A group of Venmo and Square cash users has banded together to complain about instant transfer fees and industry distrust in cryptocurrency in what appears to be a frivolous lawsuit filed against Apple.
Apple Cash is under fire in latest lawsuit
The lawsuit's entire claim hedges on the idea that Apple's App Store guidelines act as a horizontal competition agreement that would infringe on antitrust laws. Basically, because Apple requires cryptocurrency peer-to-peer transactions to go through an exchange, it has given itself, Block, PayPal, and Google Pay an advantage over alternatives.
According to a report from Reuters, four consumers are suing Apple on the grounds that the company has violated U.S. antitrust law through its App Store guidelines. By requiring cryptocurrency exchange to go through an intermediary like Coinbase, Apple has allegedly created a system that eliminates competition and promotes continuous growth in transaction fees.
The lawsuit itself seems to suggest that fees are everywhere in Apple Pay, Venmo, and the rest. However, fees only occur in specific situations, like when asking for an instant transfer or when using funds through an account-linked debit card.
The instant transfer fee, in Apple Cash's case, is 1.5% with a minimum of $0.25 and a maximum of $15. You'd have to perform an instant transfer of $1,000 to incur the $15 maximum fee.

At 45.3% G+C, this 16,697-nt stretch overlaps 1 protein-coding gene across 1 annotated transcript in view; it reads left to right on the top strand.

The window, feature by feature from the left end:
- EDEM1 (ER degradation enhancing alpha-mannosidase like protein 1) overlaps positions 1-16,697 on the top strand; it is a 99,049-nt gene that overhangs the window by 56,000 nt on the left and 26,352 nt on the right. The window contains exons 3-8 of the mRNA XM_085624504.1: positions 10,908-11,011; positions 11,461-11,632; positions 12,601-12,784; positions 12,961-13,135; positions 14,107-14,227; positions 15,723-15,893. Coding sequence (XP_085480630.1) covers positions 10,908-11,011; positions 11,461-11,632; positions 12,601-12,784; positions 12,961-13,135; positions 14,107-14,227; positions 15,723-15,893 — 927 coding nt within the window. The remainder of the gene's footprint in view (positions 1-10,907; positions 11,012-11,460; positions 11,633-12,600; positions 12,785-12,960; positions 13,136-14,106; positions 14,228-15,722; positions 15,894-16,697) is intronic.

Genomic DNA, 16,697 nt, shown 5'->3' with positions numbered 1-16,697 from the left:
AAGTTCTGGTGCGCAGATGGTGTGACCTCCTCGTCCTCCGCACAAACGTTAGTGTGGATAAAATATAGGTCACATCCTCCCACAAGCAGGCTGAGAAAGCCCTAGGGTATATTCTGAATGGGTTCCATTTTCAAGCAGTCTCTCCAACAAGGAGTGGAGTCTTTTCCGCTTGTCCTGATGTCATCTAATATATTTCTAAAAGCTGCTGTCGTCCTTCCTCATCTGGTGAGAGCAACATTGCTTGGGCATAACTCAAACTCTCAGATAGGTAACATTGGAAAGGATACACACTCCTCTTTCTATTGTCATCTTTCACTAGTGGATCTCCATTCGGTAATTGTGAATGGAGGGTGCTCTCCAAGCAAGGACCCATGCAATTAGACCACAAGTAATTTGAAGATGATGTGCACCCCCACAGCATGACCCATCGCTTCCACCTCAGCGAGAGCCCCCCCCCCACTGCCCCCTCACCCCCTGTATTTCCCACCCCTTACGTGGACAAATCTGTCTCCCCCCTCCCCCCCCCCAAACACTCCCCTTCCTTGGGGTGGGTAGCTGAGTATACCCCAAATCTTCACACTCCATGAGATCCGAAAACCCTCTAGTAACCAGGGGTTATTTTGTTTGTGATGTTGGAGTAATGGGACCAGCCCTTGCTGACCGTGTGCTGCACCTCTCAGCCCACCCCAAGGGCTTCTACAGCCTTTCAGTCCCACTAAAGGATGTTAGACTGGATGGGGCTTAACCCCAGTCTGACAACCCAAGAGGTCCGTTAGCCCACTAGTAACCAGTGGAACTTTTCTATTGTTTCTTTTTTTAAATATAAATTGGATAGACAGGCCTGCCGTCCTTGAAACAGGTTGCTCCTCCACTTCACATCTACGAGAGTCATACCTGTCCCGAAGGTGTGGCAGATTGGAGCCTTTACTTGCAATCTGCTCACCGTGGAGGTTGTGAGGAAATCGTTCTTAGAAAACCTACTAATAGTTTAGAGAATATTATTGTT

The alternative is waiting one to three business days for the transaction to transfer to the user's bank normally.
Alternatively, users who go through an older system like MoneyGram have to pay much higher fees for much less convenience. Fees start at about $9 for transfers of about $500 and go up to $17 for $1,000.
The lawsuit mentions Damus and Zeus frequently. These cryptocurrency-focused apps were rejected due to Apple's App Store guidelines.
Convenience costs money, despite this lawsuit's claims
It seems the plaintiffs want to transfer money instantly with minimal or no fees, which likely isn't feasible. As the lawsuit describes, banks that handle fast transfers have to conduct the transactions using short-term lending to cover the transfer until the transaction clears -- which doesn't happen for free.
The lawsuit includes a brief history of peer-to-peer payment systems but fails to include the billions lost by consumers relying on crypto, the pyramid scheme invited by crypto and web3 called NFTs, and the volatility of currencies, making values unknowable minute to minute. The law moves slowly, but it is incredible to see a history of crypto not mention the recent failure of one of the industry's largest exchanges and lawsuit against Sam Bankman-Fried.
The plaintiffs ask that Apple provide users with a wild-west style of currency exchange with no intermediary, no FDIC insurance, and no safety measures in place. The perfect place for back alley deals that permeate the dark web for drugs and illicit pornography, now available in Apple Wallet.
Convenience fees exist for a reason and go up with the market. Expecting otherwise is a mistake that may have been corrected with a bit of education instead of an expensive, frivolous lawsuit that will likely fail.
The lawsuit is a wild read, from including a portion of the Bitcoin whitepaper to calling the peer-to-peer market an "Apple-led cartel." The plaintiffs ask for a trial by jury, for Apple to pay for the trial and lawyer fees, and for everyone who's used Venmo or Cash app since November 17, 2019, to be refunded all transaction fees.